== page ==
Distribution of direct and indirect costs for treating atrial fibrillation (AF). Total annual treatment costs for AF are approximately $6.65 billion, including $3 billion for hospitalizations directly attributable to an AF diagnosis, $1.95 billion for inpatient management of AF as a comorbid diagnosis, $1.53 billion for outpatient treatment of AF, and $235 million for prescription drugs. Adapted from Coyne et al.7
AF and Stroke
Stroke risk in patients with AF increases when stagnant blood in the fibrillating atrium forms a thrombus that can embolize and enter cerebral circulation, blocking arterial blood flow and causing ischemic injury.1 This surge in risk exists apart from other cardiovascular abnormalities and is why AF causes 15% to 20% of all cerebrovascular events.1 Data from the Framingham Heart Study indicate that nonvalvular AF is associated with an annual stroke rate that is approximately 5.6 times greater than that in those without AF.10 The presence of significant valvular disease in patients with AF increases the risk of stroke more dramatically, by 17-fold.11 Further, the data indicate that stroke risk attributable to AF escalates with age, rising from 1.5% in patients aged 50 to 59 years to 23.5% for patients aged 80 to 89 years.11,12 Consequently, it is the elderly—in whom AF is most prevalent—who are at greatest risk for stroke and its clinical, economic, and social burdens. 
The consequences of AF-related stroke can be devastating. Outcomes in patients with AF-associated thromboembolic infarctions are often poor, leading to severe permanent neurologic deficit or death.13 Results from population-based studies12,14 indicate that the presence of AF in patients with ischemic stroke is associated with higher 30-day and 1-year fatality rates. The 1-year mortality rate for AF-related stroke is approximately 50%.14 Strokes related to AF have a 12% risk of recurrence and are more severe, predisposing patients to longer hospital stays, higher degrees of disability, increased need for nursing home care, and higher direct and indirect costs.15 
Atrial fibrillation was also associated with a statistically significant higher rate of recurrent stroke within the first year of follow-up and with a worse survival rate after an average follow-up of almost 4 years.14 Among stroke survivors, the average hospital stay for patients with AF was significantly higher than that for patients without AF (50 days vs 40 days), with worse neurologic and functional outcomes.16 
Stroke Prophylaxis in Patients With AF
Anticoagulation therapy has been shown to reduce the risk of stroke in patients with AF by about two-thirds.17-19 An evidence-based guideline17 developed by the American College of Cardiology, American Heart Association, and European Society of Cardiology recommends that treatment selection be made on the basis of stroke risk stratification and bleeding risk assessment.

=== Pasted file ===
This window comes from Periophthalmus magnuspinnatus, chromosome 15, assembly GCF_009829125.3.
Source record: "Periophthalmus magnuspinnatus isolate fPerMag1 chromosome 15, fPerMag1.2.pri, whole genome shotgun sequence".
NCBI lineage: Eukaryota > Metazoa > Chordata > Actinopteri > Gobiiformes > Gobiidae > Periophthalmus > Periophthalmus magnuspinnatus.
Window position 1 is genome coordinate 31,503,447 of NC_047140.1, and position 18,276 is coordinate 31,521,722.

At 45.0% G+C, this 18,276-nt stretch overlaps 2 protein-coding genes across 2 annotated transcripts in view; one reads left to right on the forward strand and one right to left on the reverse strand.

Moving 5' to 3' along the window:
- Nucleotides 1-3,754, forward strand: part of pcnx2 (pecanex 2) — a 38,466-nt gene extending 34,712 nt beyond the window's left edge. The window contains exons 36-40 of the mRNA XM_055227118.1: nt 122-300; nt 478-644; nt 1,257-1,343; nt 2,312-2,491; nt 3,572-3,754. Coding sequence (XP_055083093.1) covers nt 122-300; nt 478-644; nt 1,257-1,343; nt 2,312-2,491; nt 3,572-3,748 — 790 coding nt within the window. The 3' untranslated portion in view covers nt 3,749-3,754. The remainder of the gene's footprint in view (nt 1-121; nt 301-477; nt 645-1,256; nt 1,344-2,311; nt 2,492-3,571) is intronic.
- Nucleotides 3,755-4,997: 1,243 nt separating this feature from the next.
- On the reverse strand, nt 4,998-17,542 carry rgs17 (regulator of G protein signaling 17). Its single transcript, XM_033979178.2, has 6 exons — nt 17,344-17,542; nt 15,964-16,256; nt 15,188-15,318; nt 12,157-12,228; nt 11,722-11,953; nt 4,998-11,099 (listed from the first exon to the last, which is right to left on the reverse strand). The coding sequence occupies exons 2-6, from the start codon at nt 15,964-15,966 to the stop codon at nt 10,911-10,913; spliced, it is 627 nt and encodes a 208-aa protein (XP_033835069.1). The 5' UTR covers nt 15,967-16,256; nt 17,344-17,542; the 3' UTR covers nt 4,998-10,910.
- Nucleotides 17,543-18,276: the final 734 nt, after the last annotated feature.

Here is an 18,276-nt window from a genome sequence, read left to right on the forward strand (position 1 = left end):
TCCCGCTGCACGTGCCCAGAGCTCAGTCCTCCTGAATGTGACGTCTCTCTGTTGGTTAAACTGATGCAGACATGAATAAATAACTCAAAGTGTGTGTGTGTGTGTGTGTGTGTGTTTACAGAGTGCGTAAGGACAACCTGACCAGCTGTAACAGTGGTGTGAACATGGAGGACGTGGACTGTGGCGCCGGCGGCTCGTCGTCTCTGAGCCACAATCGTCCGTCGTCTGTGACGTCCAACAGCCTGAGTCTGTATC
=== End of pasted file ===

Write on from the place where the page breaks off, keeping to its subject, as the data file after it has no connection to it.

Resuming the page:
Stratification of stroke risk uses scoring systems—including CHADS2 (congestive heart failure, hypertension, age ≥75 years, diabetes mellitus, and stroke or transient ischemic attack [2 points]) or CHA2DS2-VASc (addition of vascular disease, age 65 to 74 years, sex category)—and is an important first step in guiding selection of anticoagulation therapy (Table 1 and Table 2). These scores estimate risk by allocating points to patients on the basis of their past and current medical conditions. For example, CHADS2 records factors such as history of prior stroke or transient ischemic attack, patient age, and presence of hypertension and diabetes mellitus. Risk is then categorized as low, moderate, or high.20 The CHA2DS2-VASc score complements the CHADS2 score by adding other “stroke risk modifier” factors: lower age bracket (65-74 years), female sex, and vascular disease. In addition, the CHA2DS2-VASc assigns an extra point if a patient is aged 75 years or older.21 
Table 1.
CHADS2 Scoring Systema
Risk Factor Points
C Congestive heart failure 1
H Hypertension (blood pressure >140/90 mm Hg or on medication) 1
A Age ≥75 years 1
D Diabetes mellitus 1
S2 Prior stroke or transient ischemic attack 2
  a Risk Categories by total points: 0, low risk; 1 or 2, moderate risk; ≥3, high risk.
Table 1.
CHADS2 Scoring Systema
Risk Factor Points
C Congestive heart failure 1
H Hypertension (blood pressure >140/90 mm Hg or on medication) 1
A Age ≥75 years 1
D Diabetes mellitus 1
S2 Prior stroke or transient ischemic attack 2
  a Risk Categories by total points: 0, low risk; 1 or 2, moderate risk; ≥3, high risk.
×
Table 2.
CHA2DS2-VASc Scoring Systema
Risk Factor Points